By Guy K. Ames, NCAT Horticulture Specialist
It’s the time of year when apple and pear growers are watching their trees like hawks. . .because the crows are watching the trees, too—like, well, crows.
Ripening fruit becomes attractive to crows and many other critters. The fruit sugars are just too much to resist. And beating the other critters to the fruit is one of the reasons you need to know when to pick. This is not always as clear as you’d think because, when it comes to apples and pears, there is ripe and there is “ripe.”
Ripe for the Picking
Pome fruits, apples, pears and quince, are “physiologically ripe” (the seeds are mature) sometime before they are their sweetest and before they begin falling from their parent trees. This is important because as soon as they are physiologically ripe they can be picked and expected to finish ripening off the tree! Fruit left on the tree past this first stage of ripening will continue to sweeten and change color and texture. There is nothing wrong with letting an apple reach peak sweetness on the tree. But doing so could compromise its firmness and storability. . .and it remains on the tree for the crows to find.
Pears, at least the European types, are a somewhat different story. European-type pears—like the familiar Bartlett and Comice—ripen best off the tree. This is not true for Asian pears, which ripen fine on the tree. If left to ripen on the tree, European pears generally start ripening from the inside out and can be grainy or mushy. These pears are best picked just shy of full ripe (but physiologically ripe) then chilled and “cured.”
Curing is simply a matter of allowing the pear to reach perfection at room temperature on your kitchen counter or table. If you’re in a hurry you can put the pears in a paper bag. Bag with a banana to further hasten the process. To check for perfect ripeness, hold the pear in your hand and push on the fruit near the stem area with your thumb. When the pear gives just a little to your thumb pressure it is ready to eat.
Follow the Signs to Ripe Fruit
But back to physiological ripeness and other indicators of ripeness. Here are some important indicators:
- The hanging fruit begins to change color. Even green apples like Granny Smith and most pears have a subtle color shift when ripening begins in earnest, but the untrained eye might not see it. But red apples will show a more obvious color shift from green toward red as they approach ripeness.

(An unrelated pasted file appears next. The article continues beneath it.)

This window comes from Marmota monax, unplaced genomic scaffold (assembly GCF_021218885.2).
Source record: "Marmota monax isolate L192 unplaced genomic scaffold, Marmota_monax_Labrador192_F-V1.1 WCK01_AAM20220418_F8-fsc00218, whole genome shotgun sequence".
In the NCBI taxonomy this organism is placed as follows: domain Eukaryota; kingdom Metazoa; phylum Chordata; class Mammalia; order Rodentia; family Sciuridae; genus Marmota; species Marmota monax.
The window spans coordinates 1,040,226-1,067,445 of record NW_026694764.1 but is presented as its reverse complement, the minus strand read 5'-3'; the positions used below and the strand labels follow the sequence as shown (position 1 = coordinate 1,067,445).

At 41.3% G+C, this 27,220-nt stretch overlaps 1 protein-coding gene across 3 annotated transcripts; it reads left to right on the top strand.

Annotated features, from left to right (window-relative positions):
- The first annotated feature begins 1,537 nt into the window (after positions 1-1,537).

- Some fruit begins to fall. This is usually a solid giveaway, but it doesn’t mean that every fruit on the tree is at exactly the same stage. As fruit approaches maturity, a layer of tissue on the stem accumulates abscisic acid in preparation to drop the apple or pear. The grower can exploit this phenomenon to determine ripeness. Gently lift a fruit from the vertical hanging position to something approaching horizontal. If the fruit is ready, the abscission layer will break cleanly where it joins the twig or spur it is attached to.
- The seeds are hard and brown or black. This is the surest indicator of physiological ripeness because, after all, that’s what this whole thing is all about. The fruit gets sweet to attract creatures like us to eat it and spread the seeds. If the fruit gets eaten too early, before the seeds are ready, then the whole thing was for naught! Seeds that are soft and white are not ready and the fruit isn’t ripe. If you were to pick the fruit before the seed is mature, the fruit will not continue to ripen.
- The fruit pleases your palate. Hey, there’s no substitute for your taste. If you like it, then it’s ready!
The professionals have other tools, like a starch test and a refractometer for measuring sugars, but even the pros will use the four other indicators listed above.
Storing Apples and Pears
If your intent is to store your apples or pears, then catching them right when they are first physiologically ripe will allow you to take these fruit while still firm and store them. Sometimes they will last for months depending on what you might have to keep them cool.
Interestingly, it could be argued that pome fruits are still very much alive after picking. They are still respiring (exchanging gases like oxygen and ethylene) and starches are continuing to convert to sugars. We’ve already mentioned that European pears reach their highest flavors after storage and curing. Similarly, many apple varieties don’t achieve their finest, most complex flavors until they’ve been stored for a while.
Additional Information on Apples and Pears
For more on apple and pear production, see the ATTRA Sustainable Agriculture publications Apples: Organic Production Guide and Pears: Organic Production. You’ll find many other resources on fruit production on the ATTRA website’s Fruits page, including publications, podcasts, and videos.
Guy has written several blog posts on the joys and challenges of fruit production. His previous posts include Pear Trees Exemplify Resilience, Restorative Pruning, Dwarfing Apple Rootstocks: Pros and Cons, Fall Planting Fruit Trees, and Battling Borers in Organic Apple Production.
You can contact Guy or other NCAT agriculture specialists by email at firstname.lastname@example.org or 800-346-9140.